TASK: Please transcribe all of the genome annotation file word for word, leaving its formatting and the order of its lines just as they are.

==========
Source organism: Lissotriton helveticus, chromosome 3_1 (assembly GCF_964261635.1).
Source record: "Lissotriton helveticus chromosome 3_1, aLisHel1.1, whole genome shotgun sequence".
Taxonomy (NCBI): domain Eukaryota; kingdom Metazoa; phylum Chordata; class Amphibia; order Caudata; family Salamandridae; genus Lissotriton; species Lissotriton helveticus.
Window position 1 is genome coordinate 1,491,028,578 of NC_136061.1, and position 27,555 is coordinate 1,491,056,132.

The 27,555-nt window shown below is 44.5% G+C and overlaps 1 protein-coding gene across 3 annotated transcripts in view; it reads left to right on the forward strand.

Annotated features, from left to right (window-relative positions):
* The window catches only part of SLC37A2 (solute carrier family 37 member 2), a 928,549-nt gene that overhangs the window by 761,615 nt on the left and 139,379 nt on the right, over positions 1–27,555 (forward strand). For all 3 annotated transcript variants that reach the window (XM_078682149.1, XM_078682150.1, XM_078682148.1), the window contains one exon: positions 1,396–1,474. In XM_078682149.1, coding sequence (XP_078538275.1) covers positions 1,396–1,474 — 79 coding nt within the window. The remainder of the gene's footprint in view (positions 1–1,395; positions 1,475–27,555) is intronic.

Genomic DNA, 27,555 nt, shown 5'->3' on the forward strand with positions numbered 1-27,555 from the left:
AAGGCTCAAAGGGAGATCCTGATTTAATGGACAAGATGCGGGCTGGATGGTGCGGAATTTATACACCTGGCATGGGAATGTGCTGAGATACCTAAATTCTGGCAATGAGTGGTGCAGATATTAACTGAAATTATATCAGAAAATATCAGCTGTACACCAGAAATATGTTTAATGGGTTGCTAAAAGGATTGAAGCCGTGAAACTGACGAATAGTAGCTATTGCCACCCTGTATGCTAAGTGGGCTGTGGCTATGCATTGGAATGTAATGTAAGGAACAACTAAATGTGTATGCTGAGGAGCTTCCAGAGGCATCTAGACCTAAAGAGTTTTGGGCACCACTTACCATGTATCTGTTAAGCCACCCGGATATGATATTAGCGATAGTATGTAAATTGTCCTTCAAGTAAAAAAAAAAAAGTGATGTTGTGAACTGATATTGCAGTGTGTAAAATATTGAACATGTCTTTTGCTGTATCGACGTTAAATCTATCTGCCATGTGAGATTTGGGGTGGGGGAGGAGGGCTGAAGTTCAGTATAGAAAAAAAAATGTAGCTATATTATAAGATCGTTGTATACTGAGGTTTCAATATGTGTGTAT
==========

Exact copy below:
Source organism: Lissotriton helveticus, chromosome 3_1 (assembly GCF_964261635.1).
Source record: "Lissotriton helveticus chromosome 3_1, aLisHel1.1, whole genome shotgun sequence".
Taxonomy (NCBI): domain Eukaryota; kingdom Metazoa; phylum Chordata; class Amphibia; order Caudata; family Salamandridae; genus Lissotriton; species Lissotriton helveticus.
Window position 1 is genome coordinate 1,491,028,578 of NC_136061.1, and position 27,555 is coordinate 1,491,056,132.

The 27,555-nt window shown below is 44.5% G+C and overlaps 1 protein-coding gene across 3 annotated transcripts in view; it reads left to right on the forward strand.

Annotated features, from left to right (window-relative positions):
* The window catches only part of SLC37A2 (solute carrier family 37 member 2), a 928,549-nt gene that overhangs the window by 761,615 nt on the left and 139,379 nt on the right, over positions 1–27,555 (forward strand). For all 3 annotated transcript variants that reach the window (XM_078682149.1, XM_078682150.1, XM_078682148.1), the window contains one exon: positions 1,396–1,474. In XM_078682149.1, coding sequence (XP_078538275.1) covers positions 1,396–1,474 — 79 coding nt within the window. The remainder of the gene's footprint in view (positions 1–1,395; positions 1,475–27,555) is intronic.

Genomic DNA, 27,555 nt, shown 5'->3' on the forward strand with positions numbered 1-27,555 from the left:
AAGGCTCAAAGGGAGATCCTGATTTAATGGACAAGATGCGGGCTGGATGGTGCGGAATTTATACACCTGGCATGGGAATGTGCTGAGATACCTAAATTCTGGCAATGAGTGGTGCAGATATTAACTGAAATTATATCAGAAAATATCAGCTGTACACCAGAAATATGTTTAATGGGTTGCTAAAAGGATTGAAGCCGTGAAACTGACGAATAGTAGCTATTGCCACCCTGTATGCTAAGTGGGCTGTGGCTATGCATTGGAATGTAATGTAAGGAACAACTAAATGTGTATGCTGAGGAGCTTCCAGAGGCATCTAGACCTAAAGAGTTTTGGGCACCACTTACCATGTATCTGTTAAGCCACCCGGATATGATATTAGCGATAGTATGTAAATTGTCCTTCAAGTAAAAAAAAAAAAGTGATGTTGTGAACTGATATTGCAGTGTGTAAAATATTGAACATGTCTTTTGCTGTATCGACGTTAAATCTATCTGCCATGTGAGATTTGGGGTGGGGGAGGAGGGCTGAAGTTCAGTATAGAAAAAAAAATGTAGCTATATTATAAGATCGTTGTATACTGAGGTTTCAATATGTGTGTAT